- Credit misallocation causing lasting risks to economies, and needs course-correction
- Bankruptcy frameworks need to prepare for potential impact of credit losses on banking systems
- Authorities need to be ready to support institutions that will remain weak despite use of capital buffers and forbearance
The Global Financial Crisis of 2009 was called the “Credit Crisis” – but what we are facing now will be the “Real Credit Crisis” of our time, according to a new report by management consultancy Oliver Wyman.
Titled, The Real Credit Crisis: How Governments and Financial Services Can Work Together to Speed Economic Recovery, the new report looks at how the global economy is going to emerge from this crisis in desperate need of growth. Public authorities will need to work with the financial services system to speed the economic recovery. Banks’ expertise in restructuring will become increasingly important, as well as their critical function in traded debt and other financial markets.
Many households and companies, already highly leveraged, are taking on more debt; a situation in which many firms across industry sectors are unlikely to be able to sustain this debt. Governments and the financial system need to work together to absorb some of the financial losses, keep businesses alive, and help speed the economic recovery.
Mathieu Vasseux, Head of Financial Services at Oliver Wyman (MEA), said: “The 2009 Financial Crisis had a very limited effect on the GCC given its banking system had limited exposure to subprime lending and hence was largely insulated from the Credit Crisis.
The current crisis will be the opposite – the GCC will be more affected than the rest of the world. The GCC is impacted by COVID-19 like other countries, but on top of COVID the economic impact on GCC is compounded by the 60% drop in oil price. This will cause credit and solvency of corporates to be impacted more heavily.”
To support the growth needed to emerge from the crisis, authorities must acknowledge the crucial role banks can play and take the below actions:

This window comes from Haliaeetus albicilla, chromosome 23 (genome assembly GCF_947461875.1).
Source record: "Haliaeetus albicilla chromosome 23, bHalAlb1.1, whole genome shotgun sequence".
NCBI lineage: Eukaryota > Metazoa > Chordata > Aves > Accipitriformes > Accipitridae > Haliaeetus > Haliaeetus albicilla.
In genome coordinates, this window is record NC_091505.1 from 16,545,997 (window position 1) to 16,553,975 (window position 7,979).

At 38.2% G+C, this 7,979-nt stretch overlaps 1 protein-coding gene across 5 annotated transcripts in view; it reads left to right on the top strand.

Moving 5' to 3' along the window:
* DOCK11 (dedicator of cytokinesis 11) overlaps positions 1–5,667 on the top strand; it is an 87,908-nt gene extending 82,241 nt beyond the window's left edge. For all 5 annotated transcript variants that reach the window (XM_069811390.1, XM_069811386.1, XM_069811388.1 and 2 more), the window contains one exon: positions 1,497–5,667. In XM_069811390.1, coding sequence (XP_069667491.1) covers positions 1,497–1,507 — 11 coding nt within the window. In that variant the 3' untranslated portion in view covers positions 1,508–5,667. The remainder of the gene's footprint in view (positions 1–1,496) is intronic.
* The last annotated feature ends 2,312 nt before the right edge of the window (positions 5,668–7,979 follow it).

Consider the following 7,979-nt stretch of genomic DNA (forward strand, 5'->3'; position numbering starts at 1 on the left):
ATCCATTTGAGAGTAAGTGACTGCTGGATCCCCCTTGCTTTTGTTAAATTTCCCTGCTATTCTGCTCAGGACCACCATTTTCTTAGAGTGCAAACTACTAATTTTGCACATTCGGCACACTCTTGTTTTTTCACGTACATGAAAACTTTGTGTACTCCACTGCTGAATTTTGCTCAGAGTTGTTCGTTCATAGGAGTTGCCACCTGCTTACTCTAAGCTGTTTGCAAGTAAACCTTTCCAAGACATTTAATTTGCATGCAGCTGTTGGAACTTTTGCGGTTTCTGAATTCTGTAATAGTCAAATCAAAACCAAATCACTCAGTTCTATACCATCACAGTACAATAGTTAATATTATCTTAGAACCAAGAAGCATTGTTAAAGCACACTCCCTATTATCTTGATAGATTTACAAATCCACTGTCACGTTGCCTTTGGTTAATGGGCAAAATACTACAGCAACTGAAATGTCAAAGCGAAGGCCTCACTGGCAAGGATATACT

· Course-correct on credit provision to small and midsized businesses: Much of the lending stimulus today is not getting to the right businesses. Fixing this requires an assessment of credit availability and the operational capacity of the banking system and finding fast solutions. When necessary, authorities must simplify existing measures or extend their scope to address blind spots.
· Prepare to manage a potentially large corporate solvency crisis that will arise after the initial liquidity support: Authorities will need to assess the preparedness of their bankruptcy systems and the potential impact of credit losses on their banking systems, and make strategic decisions on how and where to stimulate equity capital support to troubled businesses that can drive future growth. New restructuring vehicles are likely to be required.
· Prepare to intervene in parts of the financial system as second-order financial stability issues arise. Good decisions have been made on the use of capital buffers and forbearance. But the risks are rising that some financial institutions will remain structurally weak or even fail. Authorities will need to be ready for intervention. Resolution planning efforts carried out in the last 10 years may come to a real test for the first time in several countries.
· Planning loss absorption for future outbreaks. Systemic risks are rising relative to diversifiable risks, and this means greater government steering of loss absorption is here to stay and needs planning. Specifically, to stimulate confidence in the right growth credit and capital now, we believe a better-designed sharing of loss absorption between government, business, investors, banks, and insurers is required. The urgent priority today is to put in place a systemic solution to pandemic re-insurance.
Oliver Wyman believes the global economic impact of the COVID-19 outbreak depends on its duration, how far it spreads and the extent quarantine disrupts the labour market.